Uruguay's Suarez stance hurt their chances at World Cup
ROUND OF 16
COLOMBIA v URUGUAY
(Tomorrow, 4am, SingTel mio TV Ch 141 & StarHub Ch 223)
Tragedy descended into farce yesterday. The pantomime villains are peeking around the curtain and shouting "boo" at every opportunity.
The hissing, jeering, disbelieving world is this close to throwing rancid tomatoes at the unrepentant Uruguayans.
Luis Suarez lost the PR battle, but his countrymen are utterly determined to also lose the war.
Uruguayans are clambering over their striker's rotting football carcass to take a stand, mount a defence and generally share their unwanted opinions with an exasperated audience.
"Everyone knows what they've done to Luis. They wanted him out of the World Cup. Perfect, they did it. They chucked him out of there like a dog."
Those were the words of Lila Piriz Da Rosa, Suarez's grandmother.
The dog analogy was unfortunately fitting, but the reluctance to acknowledge a reprehensible act is proving contagious among the Uruguayans here.
Where there must be remorse, there is only rage. They are raging against the perceived Fifa machine and the alleged prejudice against South Americans.
Uruguay's Sports Minister Liliam Kechichian and Uruguay Football Association president Wilmar Valdez have both savaged the "disproportionate" punishment and the "excessive" ban.
But the only excess is coming from within. Even South Americans are embarrassed by incessant claims of injustice from within the Uruguay camp.
Any remaining sympathy for La Albiceleste has dwindled. Any feeling of injustice has been replaced by indignation. The Uruguayans' unedifying behaviour is rapidly losing hearts and minds here.
Gaston Ramirez's ludicrous claims yesterday that Suarez's bite had been blown out of proportion compared to other violent acts of a similar magnitude defied both belief and common sense.
The accomplished, creative midfielder is a potential replacement for Suarez against Colombia tomorrow morning (Singapore time), but he's not a popular character in Rio right now.
He may not be when he returns to Southampton either. Memories are long.
Until two days ago, Oscar Tabarez epitomised the respect, dignity and tactical adventure that have illuminated the World Cup.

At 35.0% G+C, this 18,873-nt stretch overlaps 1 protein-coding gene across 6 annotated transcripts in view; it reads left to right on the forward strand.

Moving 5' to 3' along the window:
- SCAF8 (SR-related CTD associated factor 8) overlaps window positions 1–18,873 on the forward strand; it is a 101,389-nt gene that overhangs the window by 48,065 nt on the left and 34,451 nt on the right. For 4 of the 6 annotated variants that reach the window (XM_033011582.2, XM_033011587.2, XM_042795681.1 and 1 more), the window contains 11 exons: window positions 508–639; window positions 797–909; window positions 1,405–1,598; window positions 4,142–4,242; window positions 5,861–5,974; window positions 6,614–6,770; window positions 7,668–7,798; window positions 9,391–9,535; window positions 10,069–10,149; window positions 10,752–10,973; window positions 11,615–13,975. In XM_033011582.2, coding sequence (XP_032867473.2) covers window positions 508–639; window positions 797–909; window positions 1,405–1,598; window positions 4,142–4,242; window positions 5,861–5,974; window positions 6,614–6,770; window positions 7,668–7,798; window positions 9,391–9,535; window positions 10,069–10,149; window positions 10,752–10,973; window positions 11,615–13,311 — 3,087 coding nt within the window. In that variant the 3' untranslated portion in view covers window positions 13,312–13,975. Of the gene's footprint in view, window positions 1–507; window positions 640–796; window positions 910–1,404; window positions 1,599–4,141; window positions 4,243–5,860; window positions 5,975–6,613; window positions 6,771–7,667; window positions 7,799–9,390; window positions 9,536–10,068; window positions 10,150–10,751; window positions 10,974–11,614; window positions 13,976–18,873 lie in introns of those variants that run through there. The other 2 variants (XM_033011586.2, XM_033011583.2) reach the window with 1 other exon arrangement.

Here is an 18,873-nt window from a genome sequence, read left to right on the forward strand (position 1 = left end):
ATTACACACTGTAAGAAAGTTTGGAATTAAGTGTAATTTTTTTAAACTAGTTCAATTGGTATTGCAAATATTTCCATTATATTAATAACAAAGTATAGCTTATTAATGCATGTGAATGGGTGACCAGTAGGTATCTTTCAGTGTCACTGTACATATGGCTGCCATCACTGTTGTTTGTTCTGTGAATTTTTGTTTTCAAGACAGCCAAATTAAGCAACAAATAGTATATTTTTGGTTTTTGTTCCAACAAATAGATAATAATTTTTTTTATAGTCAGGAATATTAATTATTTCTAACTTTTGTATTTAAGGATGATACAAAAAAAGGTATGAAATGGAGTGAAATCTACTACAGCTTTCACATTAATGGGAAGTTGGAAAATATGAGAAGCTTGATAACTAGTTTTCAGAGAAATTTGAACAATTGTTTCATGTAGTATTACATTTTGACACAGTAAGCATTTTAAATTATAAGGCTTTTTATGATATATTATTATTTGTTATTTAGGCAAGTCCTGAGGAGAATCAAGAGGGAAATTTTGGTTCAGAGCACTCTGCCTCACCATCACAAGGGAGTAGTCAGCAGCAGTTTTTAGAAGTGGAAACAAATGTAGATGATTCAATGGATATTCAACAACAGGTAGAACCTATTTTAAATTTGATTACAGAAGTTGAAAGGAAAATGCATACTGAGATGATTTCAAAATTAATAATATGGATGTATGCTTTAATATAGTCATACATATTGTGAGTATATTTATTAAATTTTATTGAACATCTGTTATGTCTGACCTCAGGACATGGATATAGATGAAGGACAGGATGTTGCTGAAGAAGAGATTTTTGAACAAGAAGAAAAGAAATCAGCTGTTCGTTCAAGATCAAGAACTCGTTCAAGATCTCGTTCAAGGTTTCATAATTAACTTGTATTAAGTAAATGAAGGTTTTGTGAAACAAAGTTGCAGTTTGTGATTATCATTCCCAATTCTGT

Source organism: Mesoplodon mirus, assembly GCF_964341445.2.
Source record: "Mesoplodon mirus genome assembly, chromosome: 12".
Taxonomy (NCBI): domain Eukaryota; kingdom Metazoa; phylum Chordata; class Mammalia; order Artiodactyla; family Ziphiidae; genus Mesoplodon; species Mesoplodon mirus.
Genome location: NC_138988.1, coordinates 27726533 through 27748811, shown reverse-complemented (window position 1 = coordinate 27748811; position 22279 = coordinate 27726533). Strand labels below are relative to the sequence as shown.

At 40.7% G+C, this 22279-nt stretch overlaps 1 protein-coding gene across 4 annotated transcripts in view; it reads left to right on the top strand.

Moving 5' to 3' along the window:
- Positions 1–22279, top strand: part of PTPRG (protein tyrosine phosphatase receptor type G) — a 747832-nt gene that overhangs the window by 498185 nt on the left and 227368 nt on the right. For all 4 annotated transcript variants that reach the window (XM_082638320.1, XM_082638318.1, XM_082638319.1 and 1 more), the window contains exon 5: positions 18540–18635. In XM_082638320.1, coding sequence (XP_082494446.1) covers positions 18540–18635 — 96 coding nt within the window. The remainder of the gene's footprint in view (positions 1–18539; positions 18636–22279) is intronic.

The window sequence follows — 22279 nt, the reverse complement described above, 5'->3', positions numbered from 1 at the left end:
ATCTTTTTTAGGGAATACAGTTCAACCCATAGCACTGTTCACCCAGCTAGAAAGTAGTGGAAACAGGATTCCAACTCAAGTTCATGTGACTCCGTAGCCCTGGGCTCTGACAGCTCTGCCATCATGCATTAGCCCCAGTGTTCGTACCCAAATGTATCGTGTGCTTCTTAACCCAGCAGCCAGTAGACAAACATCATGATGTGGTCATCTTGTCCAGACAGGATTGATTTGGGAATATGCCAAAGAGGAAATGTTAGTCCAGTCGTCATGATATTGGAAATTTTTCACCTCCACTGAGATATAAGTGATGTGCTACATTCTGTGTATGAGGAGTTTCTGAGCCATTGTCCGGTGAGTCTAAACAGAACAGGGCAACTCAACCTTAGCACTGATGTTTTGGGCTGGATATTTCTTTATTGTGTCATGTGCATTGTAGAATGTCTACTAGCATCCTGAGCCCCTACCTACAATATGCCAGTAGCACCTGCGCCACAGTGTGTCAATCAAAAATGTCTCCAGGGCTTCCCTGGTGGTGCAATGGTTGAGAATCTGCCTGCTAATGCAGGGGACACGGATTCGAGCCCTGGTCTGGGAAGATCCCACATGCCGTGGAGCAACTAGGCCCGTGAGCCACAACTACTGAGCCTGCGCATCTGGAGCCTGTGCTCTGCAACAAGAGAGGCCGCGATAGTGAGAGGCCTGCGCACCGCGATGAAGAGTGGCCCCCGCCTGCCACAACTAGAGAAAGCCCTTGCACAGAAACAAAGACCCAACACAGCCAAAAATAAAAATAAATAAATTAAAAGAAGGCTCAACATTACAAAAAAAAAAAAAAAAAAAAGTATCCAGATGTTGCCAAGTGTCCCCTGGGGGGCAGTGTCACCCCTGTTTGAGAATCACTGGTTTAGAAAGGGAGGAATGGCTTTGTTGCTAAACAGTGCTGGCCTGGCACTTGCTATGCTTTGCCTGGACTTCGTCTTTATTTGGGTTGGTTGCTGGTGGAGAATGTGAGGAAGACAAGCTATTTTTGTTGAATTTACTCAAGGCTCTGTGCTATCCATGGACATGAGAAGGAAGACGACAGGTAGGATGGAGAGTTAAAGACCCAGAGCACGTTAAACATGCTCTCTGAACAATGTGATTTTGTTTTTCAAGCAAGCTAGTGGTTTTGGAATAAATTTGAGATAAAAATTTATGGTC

His deployment of Nicolas Lodeiro and Edinson Cavani against England was masterful, his 5-3-2 formation against the confused Italians particularly astute.
The 67-year-old was appropriately placed to draw a line in the sand, but he circled the wagons instead.
He alleged prejudice against his beleaguered striker, claiming that Suarez was "the target of certain sections of the press."
No one in the press conference had ever bitten anyone before, but they bit down hard on Tabarez's comments.
He had the chance to deflate global anger and allow the unbearable tension to slowly dissipate. But he played Dan Brown rather than diligent peacekeeper, fully conceding the moral high ground.
The Maracana expects a full house for the South American duel but few beyond the pale blue jerseys will be rooting for anything other than a victory for the Colombians, who have dazzled Brazil with their hip-swinging insouciance.
That's unfortunate because there has been much to admire about Uruguay beyond their fractured sense of morality.
Diego Godin's defensive fortitude, combined with his late winner against Italy, neatly defined the leadership qualities lacking in the English and Italian camps in Group D.
He'll need them now. Colombia scored nine goals on their way to topping Group C.
Fernando Muslera has proven dependable and Arevalo Rios' heavy industry allowed the favoured three to roam.
But Tabarez's greatest concern, once he stops defending Suarez, is working out how to replace him.
Ramirez offers an additional creative outlet, but not the same attacking thrust. If he slipped in behind, Cavani will be forced to go it alone which has not been his favoured position at this World Cup.
When he roamed, he reigned. His instinctive, overlapping interplay with Suarez killed off England.
Diego Forlan is Tabarez's other possibility. The polar opposite of Suarez, the Cerezo Osaka striker cuts an unassuming, calming presence. A leader in the dressing room, his long career commands the respect of his contemporaries. When Forlan talks, his teammates listen.
The Colombians also demonstrated against Ivory Coast and Japan that behind their sashaying centre-forwards lies a defence less than impregnable. The limited Japanese certainly burrowed away at obvious holes.
But Forlan is 35. The pragmatic veteran had accepted that his role in Brazil was to play back-up man to Suarez. Instead he has been forced to back the wronged man.
When Suarez bit Italy defender Giorgio Chiellini, he left a bigger hole in his squad's psyche. They are scrambling to bridge the chasm left by the buck-toothed offender. They are compelled to absorb the sins of an unapologetic recalcitrant.
Ever since Suarez opened his mouth, his teammates have unwisely stepped forward to put a foot in theirs.
Colombia will own the moral majority within the Maracana.
Thanks to the myopic defence of their Liverpool striker, the Uruguayans will walk alone in Rio.